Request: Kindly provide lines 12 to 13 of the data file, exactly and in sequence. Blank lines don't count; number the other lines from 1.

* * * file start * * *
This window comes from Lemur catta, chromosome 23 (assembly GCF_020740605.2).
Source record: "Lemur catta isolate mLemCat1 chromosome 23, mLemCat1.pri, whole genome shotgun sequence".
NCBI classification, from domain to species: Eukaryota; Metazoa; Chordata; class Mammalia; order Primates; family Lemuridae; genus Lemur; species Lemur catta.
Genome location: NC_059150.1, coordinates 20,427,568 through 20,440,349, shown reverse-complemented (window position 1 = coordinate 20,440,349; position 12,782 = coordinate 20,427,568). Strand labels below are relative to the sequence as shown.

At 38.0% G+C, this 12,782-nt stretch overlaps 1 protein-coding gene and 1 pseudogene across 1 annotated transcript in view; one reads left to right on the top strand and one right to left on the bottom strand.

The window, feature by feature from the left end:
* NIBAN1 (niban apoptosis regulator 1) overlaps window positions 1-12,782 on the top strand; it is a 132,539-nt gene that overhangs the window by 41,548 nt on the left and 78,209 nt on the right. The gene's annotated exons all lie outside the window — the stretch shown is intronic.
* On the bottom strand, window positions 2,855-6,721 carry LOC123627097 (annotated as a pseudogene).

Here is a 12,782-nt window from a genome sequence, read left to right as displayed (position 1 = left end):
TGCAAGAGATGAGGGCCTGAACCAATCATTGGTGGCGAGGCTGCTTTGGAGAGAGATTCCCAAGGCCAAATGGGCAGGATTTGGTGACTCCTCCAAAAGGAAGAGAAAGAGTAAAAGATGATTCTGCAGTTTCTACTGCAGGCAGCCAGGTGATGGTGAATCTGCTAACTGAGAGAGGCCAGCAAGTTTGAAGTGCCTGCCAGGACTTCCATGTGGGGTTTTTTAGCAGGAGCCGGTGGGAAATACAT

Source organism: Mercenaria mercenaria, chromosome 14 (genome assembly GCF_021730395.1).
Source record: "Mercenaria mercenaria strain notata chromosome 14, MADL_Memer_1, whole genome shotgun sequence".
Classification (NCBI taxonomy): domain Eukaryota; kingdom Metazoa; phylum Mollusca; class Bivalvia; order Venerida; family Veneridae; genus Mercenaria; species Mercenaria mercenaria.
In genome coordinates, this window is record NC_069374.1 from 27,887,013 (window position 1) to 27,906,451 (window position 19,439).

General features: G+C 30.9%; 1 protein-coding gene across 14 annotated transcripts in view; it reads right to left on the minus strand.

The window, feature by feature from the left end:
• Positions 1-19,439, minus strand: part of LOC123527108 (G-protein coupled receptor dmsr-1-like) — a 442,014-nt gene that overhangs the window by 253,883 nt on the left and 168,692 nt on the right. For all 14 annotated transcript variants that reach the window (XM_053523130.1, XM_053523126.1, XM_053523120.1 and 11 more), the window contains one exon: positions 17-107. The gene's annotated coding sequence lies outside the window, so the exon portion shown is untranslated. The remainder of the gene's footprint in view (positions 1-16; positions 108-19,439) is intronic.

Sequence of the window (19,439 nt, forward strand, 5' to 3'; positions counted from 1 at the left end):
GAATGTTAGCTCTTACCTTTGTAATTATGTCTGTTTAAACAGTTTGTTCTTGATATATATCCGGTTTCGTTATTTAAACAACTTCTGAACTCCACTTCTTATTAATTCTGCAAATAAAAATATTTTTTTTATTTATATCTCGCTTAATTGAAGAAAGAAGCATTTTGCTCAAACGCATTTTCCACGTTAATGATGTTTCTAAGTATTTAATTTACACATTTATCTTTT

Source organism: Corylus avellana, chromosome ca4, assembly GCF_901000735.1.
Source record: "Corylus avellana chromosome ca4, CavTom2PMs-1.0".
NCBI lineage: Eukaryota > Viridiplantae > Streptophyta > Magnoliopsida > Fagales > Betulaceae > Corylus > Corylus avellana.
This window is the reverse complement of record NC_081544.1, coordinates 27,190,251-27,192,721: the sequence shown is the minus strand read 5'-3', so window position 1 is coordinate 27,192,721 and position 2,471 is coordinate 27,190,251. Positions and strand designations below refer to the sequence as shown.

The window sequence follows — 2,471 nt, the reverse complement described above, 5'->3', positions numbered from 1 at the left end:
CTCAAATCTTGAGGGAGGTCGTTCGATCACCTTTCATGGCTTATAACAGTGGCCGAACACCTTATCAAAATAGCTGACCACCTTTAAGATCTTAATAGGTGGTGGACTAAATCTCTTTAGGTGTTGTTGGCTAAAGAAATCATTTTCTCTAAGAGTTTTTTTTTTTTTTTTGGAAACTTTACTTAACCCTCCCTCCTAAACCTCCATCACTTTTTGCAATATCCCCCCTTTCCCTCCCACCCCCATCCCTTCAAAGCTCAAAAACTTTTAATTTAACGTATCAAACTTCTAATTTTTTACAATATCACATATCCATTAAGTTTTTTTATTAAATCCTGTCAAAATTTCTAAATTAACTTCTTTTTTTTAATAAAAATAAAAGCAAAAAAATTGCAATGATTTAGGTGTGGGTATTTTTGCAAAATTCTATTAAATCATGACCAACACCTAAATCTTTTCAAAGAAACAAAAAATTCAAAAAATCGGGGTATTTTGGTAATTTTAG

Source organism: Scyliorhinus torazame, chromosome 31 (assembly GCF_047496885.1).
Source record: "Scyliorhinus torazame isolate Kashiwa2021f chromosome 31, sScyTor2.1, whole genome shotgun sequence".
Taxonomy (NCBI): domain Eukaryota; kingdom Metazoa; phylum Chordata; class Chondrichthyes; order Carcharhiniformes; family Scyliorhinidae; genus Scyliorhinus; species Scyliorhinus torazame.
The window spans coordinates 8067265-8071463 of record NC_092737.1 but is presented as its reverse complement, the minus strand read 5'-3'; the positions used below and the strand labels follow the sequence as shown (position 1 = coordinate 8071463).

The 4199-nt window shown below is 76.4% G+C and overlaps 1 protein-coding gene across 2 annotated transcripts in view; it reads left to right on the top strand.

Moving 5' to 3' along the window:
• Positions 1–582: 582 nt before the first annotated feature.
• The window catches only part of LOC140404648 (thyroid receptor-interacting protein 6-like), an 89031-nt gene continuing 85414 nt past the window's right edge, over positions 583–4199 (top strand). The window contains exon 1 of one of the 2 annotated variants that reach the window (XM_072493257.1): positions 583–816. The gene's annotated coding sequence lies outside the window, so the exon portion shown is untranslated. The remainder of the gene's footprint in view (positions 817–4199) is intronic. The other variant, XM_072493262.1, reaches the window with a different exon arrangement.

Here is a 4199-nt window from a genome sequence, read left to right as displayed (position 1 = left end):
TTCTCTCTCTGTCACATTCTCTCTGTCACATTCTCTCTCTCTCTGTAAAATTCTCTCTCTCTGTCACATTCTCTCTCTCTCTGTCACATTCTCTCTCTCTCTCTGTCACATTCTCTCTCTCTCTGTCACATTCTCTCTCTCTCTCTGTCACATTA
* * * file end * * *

Source record: "Mercenaria mercenaria strain notata chromosome 14, MADL_Memer_1, whole genome shotgun sequence".
Classification (NCBI taxonomy): domain Eukaryota; kingdom Metazoa; phylum Mollusca; class Bivalvia; order Venerida; family Veneridae; genus Mercenaria; species Mercenaria mercenaria.